Minister of Women Affairs, Mrs Pauline Tallen
The Minister of Women Affairs, Mrs. Pauline Tallen, has called for stringent penalties against sexual offenders “to curb the scourge of rape and all forms of abuse against women and children.”
Tallen made the call during sensitisation and capacity building training for journalists as part of the 16 Days Activism Against Gender Based Violence (GBV) in Abuja on Wednesday.
News Agency of Nigeria (NAN) reports that the 2019 commemoration of the global campaign has “Orange the World: Generation Equality Stand against Rape” as its theme.
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The minister, who was represented by Mrs Funke Oladipo, the Director, Women and Gender Department in the ministry, said stiffer penalties would serve as deterrent to others and would help to curb GBV.
She stressed the role of stakeholders in addressing the menace, adding that statistics indicted that at least two million Nigerian girls experience sexual abuse
annually and that only 28 per cent of such cases were reported, out of which, only 12 were convicted.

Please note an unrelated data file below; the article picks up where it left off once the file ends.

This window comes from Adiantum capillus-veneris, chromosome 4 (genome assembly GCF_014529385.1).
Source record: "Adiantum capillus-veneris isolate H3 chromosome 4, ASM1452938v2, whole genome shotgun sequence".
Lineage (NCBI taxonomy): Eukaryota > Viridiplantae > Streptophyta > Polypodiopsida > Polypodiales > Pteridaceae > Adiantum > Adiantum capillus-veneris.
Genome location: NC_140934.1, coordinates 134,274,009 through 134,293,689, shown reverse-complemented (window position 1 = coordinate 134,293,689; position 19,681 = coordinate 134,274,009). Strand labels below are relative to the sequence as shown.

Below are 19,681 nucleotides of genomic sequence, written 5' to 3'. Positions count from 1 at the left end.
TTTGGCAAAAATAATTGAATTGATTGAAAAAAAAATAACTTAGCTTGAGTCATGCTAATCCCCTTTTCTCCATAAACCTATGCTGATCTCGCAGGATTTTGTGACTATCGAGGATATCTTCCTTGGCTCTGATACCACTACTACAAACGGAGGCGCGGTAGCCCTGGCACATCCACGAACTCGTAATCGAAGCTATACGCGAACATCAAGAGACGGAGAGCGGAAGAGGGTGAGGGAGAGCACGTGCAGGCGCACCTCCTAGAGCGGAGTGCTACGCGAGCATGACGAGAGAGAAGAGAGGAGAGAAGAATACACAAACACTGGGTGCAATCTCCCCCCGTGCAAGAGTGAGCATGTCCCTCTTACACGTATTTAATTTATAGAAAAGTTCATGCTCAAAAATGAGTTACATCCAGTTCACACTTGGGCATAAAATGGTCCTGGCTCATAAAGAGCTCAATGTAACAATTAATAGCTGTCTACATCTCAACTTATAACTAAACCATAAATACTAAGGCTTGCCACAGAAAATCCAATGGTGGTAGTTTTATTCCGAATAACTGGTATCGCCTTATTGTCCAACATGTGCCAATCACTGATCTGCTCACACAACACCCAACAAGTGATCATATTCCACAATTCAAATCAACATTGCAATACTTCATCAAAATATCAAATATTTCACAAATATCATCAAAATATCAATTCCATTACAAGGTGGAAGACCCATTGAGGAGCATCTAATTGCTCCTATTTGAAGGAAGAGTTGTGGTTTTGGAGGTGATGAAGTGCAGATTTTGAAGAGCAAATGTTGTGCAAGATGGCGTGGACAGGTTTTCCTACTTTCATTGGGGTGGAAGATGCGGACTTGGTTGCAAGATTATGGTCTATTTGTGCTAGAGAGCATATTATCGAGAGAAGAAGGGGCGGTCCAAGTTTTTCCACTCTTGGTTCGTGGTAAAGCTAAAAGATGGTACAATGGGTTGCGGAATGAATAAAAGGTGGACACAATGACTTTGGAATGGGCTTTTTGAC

She said “I, therefore, call on our law enforcement agencies and the judiciary to be more responsive in their prosecutions, ruling and passing judgment on perpetrators of GBV.
“We need stiffer penalties against sexual offenders, indeed at our last Council on Women Affairs meeting, members agreed on castration or death penalty without option of fine for perpetrators of rape.
“I urge the media to report issues affecting women, children, the vulnerable and persons living with disabilities.”
Mr Martins Mary-Falana, an Independent Consultant and Facilitator, “Kids and Teen Resource Centre’, while presenting a paper
on “Overview of Rape and GBV in Nigeria’’, analysed the physical, psychological and emotional trauma of rape and sexual violence on victims.
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Mary-Falana stressed the need to stop stereotyping women, gender bias, discrimination, poverty, inequality, weakness of laws, moral degradation and low education as some of the factors that contribute to GBV.
He encouraged parents to communicate more with their children, by encouraging them to speak out without any fear of stigmatisation or abuse, and to avoid exposing them to vulnerable positions.
Participants at the training included journalists from the print, television, radio and social media platforms.
The FCT Chairperson of National Association of Women Journalists (NAWOJ), Ms Stella Okoh-Esene, called on the media to sustain the campaign and follow-up cases of GBV.
Similarly, Mrs Dorcas Jonah, Senior Editor with NAN, said she had gained more knowledge on the role of the media in educating the public on GBV, as well as preventive measures to take to curb the menace.
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